Williams the Workhorse
After Virginia Tech’s 31-7 win over Miami on Saturday, Ryan Williams dabbed at the cuts on his arms and hands. He was still sopping wet and speckled with mud and blades of grass.
It was the evidence of a long day for Williams: 34 rushes for 150 yards and two touchdowns. It was the first time he had been used so often, but he seemed comfortable with that workhorse role.
“I was ready to run the ball some more,” Williams said. “I can do it 50 times. I’m ready. If the team needs me to run the ball 100 times a game, that’s what I’m going to do. My body is prepared for it.”
Williams, a redshirt freshman, has established himself as Virginia Tech’s most consistent and dangerous offensive weapon. He is a hard runner. He is a shifty runner. He is a fast runner. As Coach Frank Beamer has said, those are “pretty good qualities for a running back.”
In his first four games as the Hokies’ starter, Williams has shown flashes of why he was one of the nation’s top prospects. He has scored eight touchdowns; the record for touchdowns by a Virginia Tech freshman is 11, set by Darren Evans last year. And Williams’s 492 rushing yards are already the eighth-highest total by a Hokies freshman.
“I’m impressed with that guy,” Beamer said of Williams, adding, “I like watching him.”
In the preseason, it was uncertain how much Williams would see the field. After Evans suffered a season-ending knee injury, Williams was among three running backs battling for playing time. Williams emerged as the starter and has proven why.
Williams ranks sixth nationally with 123 rushing yards per game. He has rushed for 100 yards or more in each of the Hokies’ last three games. He is only the second Virginia Tech freshman to do so. In 2001, Kevin Jones did it against Temple, Virginia and West Virginia.
Against Miami’s athletic defense, Williams put on an attention-grabbing show in his best performance of the season. He ground down the Hurricanes defense before breaking off a 44-yard run early in the third quarter. Williams averaged 4.4 yards per carry.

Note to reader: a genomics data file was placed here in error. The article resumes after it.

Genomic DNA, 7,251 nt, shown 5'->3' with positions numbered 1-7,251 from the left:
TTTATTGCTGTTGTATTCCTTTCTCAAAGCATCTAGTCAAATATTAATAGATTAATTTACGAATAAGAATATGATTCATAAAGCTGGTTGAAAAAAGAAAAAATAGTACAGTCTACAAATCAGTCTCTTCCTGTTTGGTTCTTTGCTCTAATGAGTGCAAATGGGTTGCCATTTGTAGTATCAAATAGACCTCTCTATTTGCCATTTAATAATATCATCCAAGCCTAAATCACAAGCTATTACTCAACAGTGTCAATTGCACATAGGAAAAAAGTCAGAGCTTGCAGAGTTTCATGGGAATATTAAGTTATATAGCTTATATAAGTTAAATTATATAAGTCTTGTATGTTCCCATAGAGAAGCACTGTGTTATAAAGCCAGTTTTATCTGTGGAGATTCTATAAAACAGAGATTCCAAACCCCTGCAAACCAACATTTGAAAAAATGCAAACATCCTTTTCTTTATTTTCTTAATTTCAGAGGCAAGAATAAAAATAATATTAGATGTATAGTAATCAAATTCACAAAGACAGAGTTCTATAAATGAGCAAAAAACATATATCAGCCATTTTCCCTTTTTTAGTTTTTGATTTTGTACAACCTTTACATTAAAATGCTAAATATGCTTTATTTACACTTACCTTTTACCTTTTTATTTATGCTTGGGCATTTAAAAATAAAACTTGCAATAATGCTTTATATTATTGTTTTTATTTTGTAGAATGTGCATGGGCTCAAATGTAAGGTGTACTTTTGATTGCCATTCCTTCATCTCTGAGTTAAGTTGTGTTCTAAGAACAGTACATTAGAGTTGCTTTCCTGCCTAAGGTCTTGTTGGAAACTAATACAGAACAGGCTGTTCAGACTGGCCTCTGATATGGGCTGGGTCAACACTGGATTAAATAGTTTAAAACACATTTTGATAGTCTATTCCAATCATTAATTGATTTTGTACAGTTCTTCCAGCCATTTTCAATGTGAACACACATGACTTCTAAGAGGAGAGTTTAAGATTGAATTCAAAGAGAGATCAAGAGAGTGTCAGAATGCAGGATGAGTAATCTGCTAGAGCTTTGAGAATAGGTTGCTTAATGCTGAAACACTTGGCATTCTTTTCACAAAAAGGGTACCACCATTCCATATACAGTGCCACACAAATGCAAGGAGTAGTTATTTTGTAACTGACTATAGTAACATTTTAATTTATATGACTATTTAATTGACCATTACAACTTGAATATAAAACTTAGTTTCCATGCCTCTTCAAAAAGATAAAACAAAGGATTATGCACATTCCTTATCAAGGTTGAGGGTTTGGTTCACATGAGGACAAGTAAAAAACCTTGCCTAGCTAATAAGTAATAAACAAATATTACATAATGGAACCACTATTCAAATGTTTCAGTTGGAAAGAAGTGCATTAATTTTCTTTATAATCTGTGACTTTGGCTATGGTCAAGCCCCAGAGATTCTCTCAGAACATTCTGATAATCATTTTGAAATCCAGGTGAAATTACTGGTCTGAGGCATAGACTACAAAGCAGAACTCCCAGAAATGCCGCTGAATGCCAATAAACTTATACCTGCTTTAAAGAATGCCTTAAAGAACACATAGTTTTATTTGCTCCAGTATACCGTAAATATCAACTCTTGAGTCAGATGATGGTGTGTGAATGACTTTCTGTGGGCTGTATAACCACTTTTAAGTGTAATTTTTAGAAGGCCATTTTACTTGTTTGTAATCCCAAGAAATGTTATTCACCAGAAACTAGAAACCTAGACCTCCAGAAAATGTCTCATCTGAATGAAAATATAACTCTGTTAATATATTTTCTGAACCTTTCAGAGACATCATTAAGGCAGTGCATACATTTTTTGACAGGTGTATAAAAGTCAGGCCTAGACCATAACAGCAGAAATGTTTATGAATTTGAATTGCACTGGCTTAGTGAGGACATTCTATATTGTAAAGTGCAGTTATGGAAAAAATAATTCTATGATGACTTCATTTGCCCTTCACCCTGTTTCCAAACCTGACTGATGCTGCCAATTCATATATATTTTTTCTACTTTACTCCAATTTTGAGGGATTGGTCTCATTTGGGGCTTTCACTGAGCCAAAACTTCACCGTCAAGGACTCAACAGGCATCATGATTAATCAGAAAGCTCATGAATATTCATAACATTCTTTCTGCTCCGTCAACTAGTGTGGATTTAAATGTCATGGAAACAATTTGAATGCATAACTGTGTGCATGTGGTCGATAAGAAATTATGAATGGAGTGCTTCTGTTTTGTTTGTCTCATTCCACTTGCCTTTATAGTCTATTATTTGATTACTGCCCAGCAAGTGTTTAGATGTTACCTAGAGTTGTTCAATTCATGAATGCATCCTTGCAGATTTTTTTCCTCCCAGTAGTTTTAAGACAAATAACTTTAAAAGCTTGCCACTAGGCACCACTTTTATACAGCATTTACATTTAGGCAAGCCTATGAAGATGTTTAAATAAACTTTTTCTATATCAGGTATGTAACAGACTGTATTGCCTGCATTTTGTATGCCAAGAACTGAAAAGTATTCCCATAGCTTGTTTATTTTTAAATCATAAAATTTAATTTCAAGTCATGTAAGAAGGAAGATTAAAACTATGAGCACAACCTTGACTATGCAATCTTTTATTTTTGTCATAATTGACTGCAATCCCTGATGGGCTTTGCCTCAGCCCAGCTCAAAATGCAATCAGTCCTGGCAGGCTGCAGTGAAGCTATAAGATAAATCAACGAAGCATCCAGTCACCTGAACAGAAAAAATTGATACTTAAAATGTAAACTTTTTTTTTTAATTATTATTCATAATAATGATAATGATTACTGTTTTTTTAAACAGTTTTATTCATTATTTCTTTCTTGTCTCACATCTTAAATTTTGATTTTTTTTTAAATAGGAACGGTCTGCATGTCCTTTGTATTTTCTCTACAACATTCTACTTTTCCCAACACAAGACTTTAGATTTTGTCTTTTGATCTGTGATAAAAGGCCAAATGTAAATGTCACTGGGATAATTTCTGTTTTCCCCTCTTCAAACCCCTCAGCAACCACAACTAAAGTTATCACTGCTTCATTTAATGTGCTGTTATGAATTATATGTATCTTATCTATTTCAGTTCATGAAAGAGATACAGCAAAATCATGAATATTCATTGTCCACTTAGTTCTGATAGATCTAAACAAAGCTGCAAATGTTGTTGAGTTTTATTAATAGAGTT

For his performance against the Hurricanes, Williams was named the rookie of the week in the Atlantic Coast Conference. He has received the honor three times in the first four weeks.
Williams showed no signs of being slowed by the left ankle sprain that has nagged him since the preseason.
“It was aching,” he said. “I wanted to take myself out a couple of times, but I felt like it wasn’t right and the team needed me out there, so I toughed it out for them.”
But for Williams, shouldering such a large workload was not a familiar feeling. In the preseason, he told reporters that he did not carry the ball as an every-down running back at Stonewall Jackson High School in Manassas, Va. And after the Hokies’ win, Williams was banged up and showed clear signs of his long day on the field. But he did not seem too bothered.
“I got a whole bunch of bumps and bruises,” he said. “This is the most blood I’ve had. But people had to tell me I was bleeding. I was having fun out there.”
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